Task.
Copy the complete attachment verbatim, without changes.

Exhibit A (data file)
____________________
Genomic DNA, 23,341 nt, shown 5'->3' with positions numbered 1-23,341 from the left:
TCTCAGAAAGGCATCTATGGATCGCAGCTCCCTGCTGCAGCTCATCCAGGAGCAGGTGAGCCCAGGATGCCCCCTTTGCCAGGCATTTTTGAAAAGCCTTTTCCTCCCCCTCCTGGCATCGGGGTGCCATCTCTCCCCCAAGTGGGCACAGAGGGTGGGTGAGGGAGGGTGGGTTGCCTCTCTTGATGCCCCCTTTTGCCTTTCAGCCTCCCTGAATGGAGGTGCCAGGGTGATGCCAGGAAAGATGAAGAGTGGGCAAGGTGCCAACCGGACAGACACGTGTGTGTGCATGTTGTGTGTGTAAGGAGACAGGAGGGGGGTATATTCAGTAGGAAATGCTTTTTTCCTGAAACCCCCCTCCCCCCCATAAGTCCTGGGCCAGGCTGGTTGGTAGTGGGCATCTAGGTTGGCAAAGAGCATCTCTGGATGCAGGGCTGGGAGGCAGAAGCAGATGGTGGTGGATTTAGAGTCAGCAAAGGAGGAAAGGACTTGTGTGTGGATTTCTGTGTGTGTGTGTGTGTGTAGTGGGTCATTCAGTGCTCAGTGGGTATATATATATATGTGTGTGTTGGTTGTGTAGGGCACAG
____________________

Genomic DNA, 23,341 nt, shown 5'->3' with positions numbered 1-23,341 from the left:
TCTCAGAAAGGCATCTATGGATCGCAGCTCCCTGCTGCAGCTCATCCAGGAGCAGGTGAGCCCAGGATGCCCCCTTTGCCAGGCATTTTTGAAAAGCCTTTTCCTCCCCCTCCTGGCATCGGGGTGCCATCTCTCCCCCAAGTGGGCACAGAGGGTGGGTGAGGGAGGGTGGGTTGCCTCTCTTGATGCCCCCTTTTGCCTTTCAGCCTCCCTGAATGGAGGTGCCAGGGTGATGCCAGGAAAGATGAAGAGTGGGCAAGGTGCCAACCGGACAGACACGTGTGTGTGCATGTTGTGTGTGTAAGGAGACAGGAGGGGGGTATATTCAGTAGGAAATGCTTTTTTCCTGAAACCCCCCTCCCCCCCATAAGTCCTGGGCCAGGCTGGTTGGTAGTGGGCATCTAGGTTGGCAAAGAGCATCTCTGGATGCAGGGCTGGGAGGCAGAAGCAGATGGTGGTGGATTTAGAGTCAGCAAAGGAGGAAAGGACTTGTGTGTGGATTTCTGTGTGTGTGTGTGTGTGTAGTGGGTCATTCAGTGCTCAGTGGGTATATATATATATGTGTGTGTTGGTTGTGTAGGGCACAG